Twenty years ago during World Cup 2002, I had a picture taken with the match schedule at HardRock Cafe Beijing not because I understood soccer, but because Tiger Beer, a Singapore brand was featured.
I felt honoured that our beer from our tiny island was the chosen beverage for watching & celebrating an international sporting event in a gigantic country.
I’ve never known a sport that can unite and divide with such vehemence like soccer. I’m always cautious when asked which team is my favourite. My inquirer’s face morphing from friendly interest to utter disdain in a matter of seconds tells me not to drop team names casually.
One year on a crowded street in Piccadily Circus in London, a total stranger high fived & hugged my travel mate as if they were long lost relatives because the latter was spotting a certain soccer jersey.
This tribal loyalty is too much for me so I stay clear of soccer politics. But soccer uniform designs, soccer boots & related training gears continue to fascinate me deeply because they celebrate the power & grace of the human form.
I love watching the moves but I don’t like the anger and violence of the crowd when players don’t perform as expected.
So as World Cup 2022 starts in Qatar today, may our human nature evolve to meet the standards of this beautiful game called soccer, and may all sentient beings be blessed.
Years later I would learn to my great sorrow, that some hosting countries cull street animals as part of their attempts to clean & beautify locations chosen for such high stakes sporting events.
So as the World Cup opening ceremony begins in Qatar today, may our human nature also evolve to match the qualities promoted by this beautiful game called soccer. May all sentient beings be blessed.
A young girl from a dysfunctional family cut out a picture of a boat she found in a magazine and put it on the wall. During episodes of domestic violence, she would cope by imagining herself taking her younger brother with her and getting on that boat.
When she went down on her knees to scrub the kitchen floor, she imagined herself wiping the deck of her boat & making it shine.
This vision sustained her for many years, and kept her from developing self-destructive behaviour.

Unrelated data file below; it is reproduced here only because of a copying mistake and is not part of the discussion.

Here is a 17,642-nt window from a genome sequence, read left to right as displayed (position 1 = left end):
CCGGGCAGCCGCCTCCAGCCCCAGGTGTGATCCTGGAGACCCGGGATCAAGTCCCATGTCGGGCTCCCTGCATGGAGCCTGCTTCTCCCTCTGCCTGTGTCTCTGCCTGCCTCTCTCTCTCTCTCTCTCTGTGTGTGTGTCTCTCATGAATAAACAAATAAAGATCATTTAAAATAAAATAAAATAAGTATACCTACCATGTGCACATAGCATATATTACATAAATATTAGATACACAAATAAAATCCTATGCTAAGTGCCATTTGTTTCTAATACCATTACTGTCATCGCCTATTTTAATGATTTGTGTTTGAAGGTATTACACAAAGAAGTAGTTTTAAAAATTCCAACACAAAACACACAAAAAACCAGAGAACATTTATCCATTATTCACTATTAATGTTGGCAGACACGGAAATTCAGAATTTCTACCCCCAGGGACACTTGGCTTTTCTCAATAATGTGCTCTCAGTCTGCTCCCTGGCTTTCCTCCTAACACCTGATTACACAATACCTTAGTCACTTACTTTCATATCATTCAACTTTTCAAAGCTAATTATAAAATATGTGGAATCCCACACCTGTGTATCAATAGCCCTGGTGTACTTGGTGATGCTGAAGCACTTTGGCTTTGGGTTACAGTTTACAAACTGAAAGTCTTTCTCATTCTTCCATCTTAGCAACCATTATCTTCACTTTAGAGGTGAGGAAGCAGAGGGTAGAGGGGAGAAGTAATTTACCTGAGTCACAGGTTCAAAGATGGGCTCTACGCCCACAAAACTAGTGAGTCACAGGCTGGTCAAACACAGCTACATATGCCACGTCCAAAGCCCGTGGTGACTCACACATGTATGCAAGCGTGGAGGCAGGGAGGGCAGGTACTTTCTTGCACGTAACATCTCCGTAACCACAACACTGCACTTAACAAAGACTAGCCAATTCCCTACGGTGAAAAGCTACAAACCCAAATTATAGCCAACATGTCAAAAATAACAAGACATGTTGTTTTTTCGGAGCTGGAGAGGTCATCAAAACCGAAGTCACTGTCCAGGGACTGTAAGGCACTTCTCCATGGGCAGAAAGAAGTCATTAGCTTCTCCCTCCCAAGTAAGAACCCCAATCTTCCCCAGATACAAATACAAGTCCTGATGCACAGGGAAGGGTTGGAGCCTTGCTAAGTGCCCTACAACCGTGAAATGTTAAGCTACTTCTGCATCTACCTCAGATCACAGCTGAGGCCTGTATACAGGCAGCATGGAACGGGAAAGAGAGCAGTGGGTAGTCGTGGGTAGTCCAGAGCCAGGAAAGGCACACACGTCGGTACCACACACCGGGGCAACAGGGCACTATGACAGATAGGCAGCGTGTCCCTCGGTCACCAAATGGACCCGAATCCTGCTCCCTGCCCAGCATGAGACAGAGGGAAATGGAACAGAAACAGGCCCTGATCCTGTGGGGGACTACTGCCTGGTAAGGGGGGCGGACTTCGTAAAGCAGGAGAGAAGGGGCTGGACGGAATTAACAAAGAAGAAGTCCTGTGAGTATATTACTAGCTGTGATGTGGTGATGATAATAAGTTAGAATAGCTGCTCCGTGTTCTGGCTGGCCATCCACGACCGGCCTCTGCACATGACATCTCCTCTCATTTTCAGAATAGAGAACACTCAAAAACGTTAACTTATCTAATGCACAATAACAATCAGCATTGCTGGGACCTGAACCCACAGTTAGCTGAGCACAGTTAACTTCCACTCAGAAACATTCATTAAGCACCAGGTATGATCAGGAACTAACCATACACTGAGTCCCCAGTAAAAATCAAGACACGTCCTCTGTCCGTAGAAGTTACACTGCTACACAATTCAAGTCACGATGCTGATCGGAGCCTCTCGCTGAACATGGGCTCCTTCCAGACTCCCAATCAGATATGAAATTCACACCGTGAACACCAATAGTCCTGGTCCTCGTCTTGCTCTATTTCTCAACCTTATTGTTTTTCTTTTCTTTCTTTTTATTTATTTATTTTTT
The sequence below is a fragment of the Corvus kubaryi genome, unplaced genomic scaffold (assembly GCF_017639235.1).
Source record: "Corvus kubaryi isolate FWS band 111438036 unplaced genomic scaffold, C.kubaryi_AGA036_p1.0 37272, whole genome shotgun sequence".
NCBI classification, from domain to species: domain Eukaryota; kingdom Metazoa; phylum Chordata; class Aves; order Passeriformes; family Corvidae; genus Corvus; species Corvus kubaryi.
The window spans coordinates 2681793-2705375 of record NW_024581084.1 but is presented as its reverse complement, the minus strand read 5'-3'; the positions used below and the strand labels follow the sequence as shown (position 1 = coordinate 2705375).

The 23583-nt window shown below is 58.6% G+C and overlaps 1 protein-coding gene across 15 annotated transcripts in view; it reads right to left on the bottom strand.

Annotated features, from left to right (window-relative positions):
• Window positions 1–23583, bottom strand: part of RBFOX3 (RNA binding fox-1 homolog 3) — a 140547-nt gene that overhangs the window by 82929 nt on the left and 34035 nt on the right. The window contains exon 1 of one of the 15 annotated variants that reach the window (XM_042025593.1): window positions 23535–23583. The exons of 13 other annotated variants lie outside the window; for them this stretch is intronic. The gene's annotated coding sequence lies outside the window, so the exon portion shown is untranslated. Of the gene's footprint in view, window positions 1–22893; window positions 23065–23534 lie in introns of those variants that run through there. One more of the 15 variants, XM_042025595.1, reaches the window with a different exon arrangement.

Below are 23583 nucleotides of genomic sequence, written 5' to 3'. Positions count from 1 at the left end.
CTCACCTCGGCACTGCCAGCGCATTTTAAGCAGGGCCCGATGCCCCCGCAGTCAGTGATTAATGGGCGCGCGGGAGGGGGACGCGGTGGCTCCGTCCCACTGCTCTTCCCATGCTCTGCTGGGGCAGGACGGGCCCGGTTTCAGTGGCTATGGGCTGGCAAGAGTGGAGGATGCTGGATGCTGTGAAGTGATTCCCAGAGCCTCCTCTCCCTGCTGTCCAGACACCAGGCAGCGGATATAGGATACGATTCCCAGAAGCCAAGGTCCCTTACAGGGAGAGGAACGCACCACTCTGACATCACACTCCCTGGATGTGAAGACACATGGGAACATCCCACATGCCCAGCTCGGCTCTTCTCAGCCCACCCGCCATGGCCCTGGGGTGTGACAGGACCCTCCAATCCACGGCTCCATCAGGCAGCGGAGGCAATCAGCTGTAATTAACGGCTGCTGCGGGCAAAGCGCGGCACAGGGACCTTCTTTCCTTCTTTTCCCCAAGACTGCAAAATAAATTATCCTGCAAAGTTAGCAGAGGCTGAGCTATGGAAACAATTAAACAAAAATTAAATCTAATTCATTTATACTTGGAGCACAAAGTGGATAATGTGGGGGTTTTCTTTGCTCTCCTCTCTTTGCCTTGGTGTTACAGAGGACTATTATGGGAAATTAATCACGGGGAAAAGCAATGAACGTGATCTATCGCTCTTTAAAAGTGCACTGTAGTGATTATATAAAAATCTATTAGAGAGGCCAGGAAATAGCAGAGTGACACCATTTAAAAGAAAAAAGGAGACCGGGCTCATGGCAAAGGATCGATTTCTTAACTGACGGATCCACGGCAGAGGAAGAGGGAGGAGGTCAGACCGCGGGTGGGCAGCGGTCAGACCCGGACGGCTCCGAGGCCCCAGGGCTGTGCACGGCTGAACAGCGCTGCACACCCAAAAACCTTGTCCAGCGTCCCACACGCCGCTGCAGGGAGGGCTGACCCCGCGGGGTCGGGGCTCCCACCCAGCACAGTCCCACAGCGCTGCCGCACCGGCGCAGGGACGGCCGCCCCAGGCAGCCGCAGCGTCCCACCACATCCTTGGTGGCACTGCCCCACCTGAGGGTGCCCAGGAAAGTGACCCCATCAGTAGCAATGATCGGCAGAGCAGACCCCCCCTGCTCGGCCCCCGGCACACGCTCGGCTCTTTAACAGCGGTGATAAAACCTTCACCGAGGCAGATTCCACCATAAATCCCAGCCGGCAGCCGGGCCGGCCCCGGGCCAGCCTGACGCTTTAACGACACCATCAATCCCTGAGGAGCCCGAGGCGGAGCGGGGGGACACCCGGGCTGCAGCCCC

She would grow up, make something of herself & eventually owned a real boat!
This story has helped me in my dealings with young children, especially those from desperate circumstances when immediate escape was not possible.
I once gave a friendless young boy in a foster care facility a palm sized cat plush toy. It had travelled a long way from Finland to Singapore and got tossed about before it reached me, I told him. So whenever he felt lonely, he must remember to look at the toy to remind himself that he too would survive the hardship because there were people caring for him even if he couldn’t see them.
The next day when we met, the boy told me he had hidden the cat plush toy inside his pillow case so that it would be safe.
The one needing protection had become the protector!
As I was searching for pictures to accompany this post, a former student texted to say she has been accepted into a summer programme at a reputable university. She thanked me for writing her the letter of recommendation.
The girl who once needed a simple letter to help her get started will be studying & writing scores of far more complex materials to bring about a better world for herself and others.
So here’s wishing all adults to use whatever limited means we have to create safe spaces for our youth, and wish them well, so that unlimited and unexpected good may come through.
On the first full moon of the Year of the Tiger, a new supermarket opened one unit away from the tuition centre where I work.
Heritage, as the supermarket is named, is a paradise of instant massala tea of my favourite brand, spices that evoke memories of my first & only Indian neighbour from my childhood, and lentils of every colour and size.
But most of all, this little supermarket unlike its larger competitors, allows customers to buy their potatos, tomatoes, onions etc in small quantities.
Big grocery stores pre-pack perishable goods to prevent customers from damaging them. This practice also drives sale and gets rid of stocks fast. However, pre-packing of fixed quantities can also cause customers to buy more than they need and eat more than they should, while leading to food wastage when expiry dates dawn.
It is perhaps not enough to harp on food wastage while others starve, and expect our relationship with food to improve when packing & unit measurement practices to justify costs to consumers are not taken into account.
Also food wastage for me is a kind of disrespect shown to natural resources & the human labour behind their cultivation.
Whenever I’m required to buy 6 carrots instead of 2 at bigger supermarkets, the cash strapped person who can really only afford to pay for 2 comes to mind.
Thus I’m grateful to all the little supermarkets and provision shops that allow me to buy just what I need. In return, I will handle their produce with care and promise not to quibble over prices.
May Goddess Laskhmi bestow great prosperity on the proprietors of Heritage and small businesses, so that nobody goes hungry and nothing is wasted.
Bare faced and spotting a short bob, the harbour staff assigned to assist me on wheelchair to the ferry boarding gate looked like a student.